Overlapping Interests Area - Cree/Inuit Joint Zone
Eeyou Marine Region Planning Commissions (EMRPC)
Nunavik Marine Region Planning Commission (NMRPC)
Nunavik Marine Region Impact Review Board (NMRIB)
Marine bird aerial survey in Nunavik
Project Status Completed Screening
Marine Bird Aerial Survey by the Canadian Wildlife Service (CWS) – August 2023
In 2022, the second phase of the Ocean Protection Plan (OPP) was launched by
the federal government. One of the main objectives of the OPP on which CWS is
focusing is to acquire and enhance knowledge of migratory birds in order to
better understand their vulnerability in time and space. This knowledge will
allow us to, amongst other things, assess risk and act rapidly and
appropriately in incidents affecting the marine environment, oil spills in
particular. Therefore, CWS in Quebec Region undertook a prioritization exercise
to determine where we had knowledge gaps in Quebec marine birds’ environment.
We concluded that we had major information gaps in the Nunavik Marine Region.
Consequently, we decided to deploy substantial efforts towards filling these
gaps. Another important objective of the OPP is to implement sustainable
partnerships with First Nations and Inuit people to share our respective
knowledge of migratory birds. Given these ambitious and valuable objectives, we
intend to implement a large-scale monitoring program to improve our knowledge
of the Nunavik marine migratory birds. For the first year of this project, we
are planning on doing two major activities:
Perform a helicopter survey of the coastal area of Nunavik during the sea
ducks’ molting period (see below for details).
Do consultations with Inuit and Cree communities from Nunavik to share
knowledge and to understand what issues about marine migratory birds are the
biggest concerns for Northerners.
of the project
project or Amendment/Renewal: New project beginning in summer 2023
name: Marine bird aerial survey in Nunavik
dates: August 14 to September 3 (seasonal work)
location of the project (Surveyed area): This project will take place in the
Nunavik Marine Region and in the Eeyou Marine Region between Killiniq and
Kuujjuarapik. Yet, the exact covered area is to be determined as our capability
to cover this whole area will highly depend on weather conditions. In the best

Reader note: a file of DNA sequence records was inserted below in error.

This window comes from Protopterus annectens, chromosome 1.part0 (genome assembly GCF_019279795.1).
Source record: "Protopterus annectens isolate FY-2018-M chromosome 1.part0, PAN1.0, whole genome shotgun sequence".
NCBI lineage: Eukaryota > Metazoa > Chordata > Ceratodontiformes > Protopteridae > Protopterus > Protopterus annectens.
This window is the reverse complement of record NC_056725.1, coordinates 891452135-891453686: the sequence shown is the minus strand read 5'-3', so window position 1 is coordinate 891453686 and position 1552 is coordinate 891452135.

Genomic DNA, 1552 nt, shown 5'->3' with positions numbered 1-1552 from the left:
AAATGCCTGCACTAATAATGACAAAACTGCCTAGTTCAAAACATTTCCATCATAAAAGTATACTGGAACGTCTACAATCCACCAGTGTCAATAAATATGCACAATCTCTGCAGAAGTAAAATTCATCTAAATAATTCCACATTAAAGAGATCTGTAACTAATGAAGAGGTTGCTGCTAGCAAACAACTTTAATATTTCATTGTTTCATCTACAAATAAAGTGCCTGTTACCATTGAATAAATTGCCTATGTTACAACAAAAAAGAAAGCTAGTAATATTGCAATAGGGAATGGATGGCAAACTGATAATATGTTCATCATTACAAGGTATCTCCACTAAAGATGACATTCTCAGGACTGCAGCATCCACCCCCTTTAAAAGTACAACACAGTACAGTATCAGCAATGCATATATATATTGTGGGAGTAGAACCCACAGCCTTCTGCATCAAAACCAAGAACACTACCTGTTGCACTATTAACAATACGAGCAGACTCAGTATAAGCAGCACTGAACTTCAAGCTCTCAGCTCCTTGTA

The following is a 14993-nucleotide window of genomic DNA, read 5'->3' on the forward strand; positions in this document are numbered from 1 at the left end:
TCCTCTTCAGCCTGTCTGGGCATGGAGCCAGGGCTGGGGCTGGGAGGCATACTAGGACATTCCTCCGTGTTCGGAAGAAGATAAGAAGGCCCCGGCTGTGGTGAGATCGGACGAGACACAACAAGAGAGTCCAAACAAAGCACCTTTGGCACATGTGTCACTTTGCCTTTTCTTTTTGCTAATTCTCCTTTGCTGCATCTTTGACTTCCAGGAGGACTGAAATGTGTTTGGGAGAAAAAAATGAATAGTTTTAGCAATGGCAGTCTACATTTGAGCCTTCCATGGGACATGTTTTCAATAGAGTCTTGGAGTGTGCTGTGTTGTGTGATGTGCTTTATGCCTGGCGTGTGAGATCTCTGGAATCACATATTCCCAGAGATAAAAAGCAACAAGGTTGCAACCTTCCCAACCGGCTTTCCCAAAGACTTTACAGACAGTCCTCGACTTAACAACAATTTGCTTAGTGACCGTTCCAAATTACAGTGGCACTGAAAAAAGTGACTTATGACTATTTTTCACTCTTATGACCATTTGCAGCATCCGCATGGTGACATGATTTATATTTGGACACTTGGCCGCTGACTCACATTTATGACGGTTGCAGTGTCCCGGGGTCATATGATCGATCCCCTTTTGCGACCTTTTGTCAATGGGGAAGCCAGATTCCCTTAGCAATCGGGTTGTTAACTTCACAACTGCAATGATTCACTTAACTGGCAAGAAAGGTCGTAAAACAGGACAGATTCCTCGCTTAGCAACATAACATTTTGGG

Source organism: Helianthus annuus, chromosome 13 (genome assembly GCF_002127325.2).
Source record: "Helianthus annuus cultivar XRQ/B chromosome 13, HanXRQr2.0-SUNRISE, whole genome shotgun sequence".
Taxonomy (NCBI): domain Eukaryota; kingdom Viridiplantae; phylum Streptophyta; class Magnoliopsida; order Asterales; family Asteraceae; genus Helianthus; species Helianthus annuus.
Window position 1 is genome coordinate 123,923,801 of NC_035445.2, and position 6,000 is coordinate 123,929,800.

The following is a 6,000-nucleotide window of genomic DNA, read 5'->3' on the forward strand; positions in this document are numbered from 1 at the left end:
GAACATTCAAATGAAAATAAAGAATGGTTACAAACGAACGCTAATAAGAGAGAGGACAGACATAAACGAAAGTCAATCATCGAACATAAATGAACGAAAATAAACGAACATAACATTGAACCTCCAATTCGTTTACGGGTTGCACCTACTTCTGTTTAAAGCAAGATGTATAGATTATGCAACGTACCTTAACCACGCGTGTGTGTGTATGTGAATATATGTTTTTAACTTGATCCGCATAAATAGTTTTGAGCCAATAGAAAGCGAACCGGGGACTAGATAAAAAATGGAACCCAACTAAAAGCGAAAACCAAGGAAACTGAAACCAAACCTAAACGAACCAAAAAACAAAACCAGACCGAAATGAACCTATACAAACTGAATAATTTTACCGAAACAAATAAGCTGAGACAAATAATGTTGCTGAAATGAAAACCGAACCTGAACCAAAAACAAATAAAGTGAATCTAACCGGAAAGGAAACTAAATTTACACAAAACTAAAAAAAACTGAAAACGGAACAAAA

case scenario, this is the targeted area. Work will take place at an altitude
of 75 meters over the sea and within 1.5 km of the coast.
Number of people
involved: 3 biologists + helicopter pilot 1) Yannick Seyer, Wildlife biologist
at CWS – Project leader (email@example.com // 873-354-0524) 2) Francis
St-Pierre, Field technician at CWS 3) Benoit Audet, Wildlife biologist at CWS
4) Helicopter pilot, Nunavik Rotors – ID to be confirmed CWS crew will be in
the Nunavik region for this proposed aerial survey between August 14 and
September 3. The helicopter pilot may change after 1 or 2 weeks of work.
The team will be
based in 5 different communities depending on the progression of the survey.
Daily, the helicopter will explore different areas leaving from the base
communities. So far, our planning goes as follows:
• Kuujjuaq: August
14 to 19 (August 14: Arrival in Nunavik)
• Kangirsuk: August
20 to 22
• Salluit: August 23
August 26 to 28
August 29 to September 1
September 2 to 3 (September 3: Departure from Nunavik)
Description of the
project: This helicopter survey aims at identifying three different parameters
of the avian fauna in the Nunavik marine region: 1) the diversity, 2) the
abundance, and 3) the distribution of marine birds (seabirds, sea ducks,
shorebirds) during a crucial period of their annual cycle, the molting period.
During this period, many species are flightless and become highly vulnerable to
accident in the marine environment (ex. oil spill). Our survey will help
identifying potentially important molting hotspots where large numbers of
marine birds aggregate when they are flightless. By identifying these we thus
will improve our understanding of their annual cycle, but above all, we will
improve our ability to react promptly and properly in case of needed. To gain
this knowledge, we estimate we will need 72 hours of flight (~12 days at 6
hours per day). Our work involves 5 days of flight in Ungava Bay, 2 days in
Hudson Strait, and 5 days in Hudson Bay. During our flights, we will fly at ~75
meters, but will be higher during the long-distance displacements
(displacements to reach survey areas or to move between communities). All the
surveys will be conducted above the sea and long-distance displacements may
sometimes be above land to shorten the travel distance only if they do not
disturb Inuit and Cree activities. On some days, we may not be able to fly due
to weather conditions. During these days, we are planning on doing various
outreach activities in the communities to meet the Inuit and Cree and explain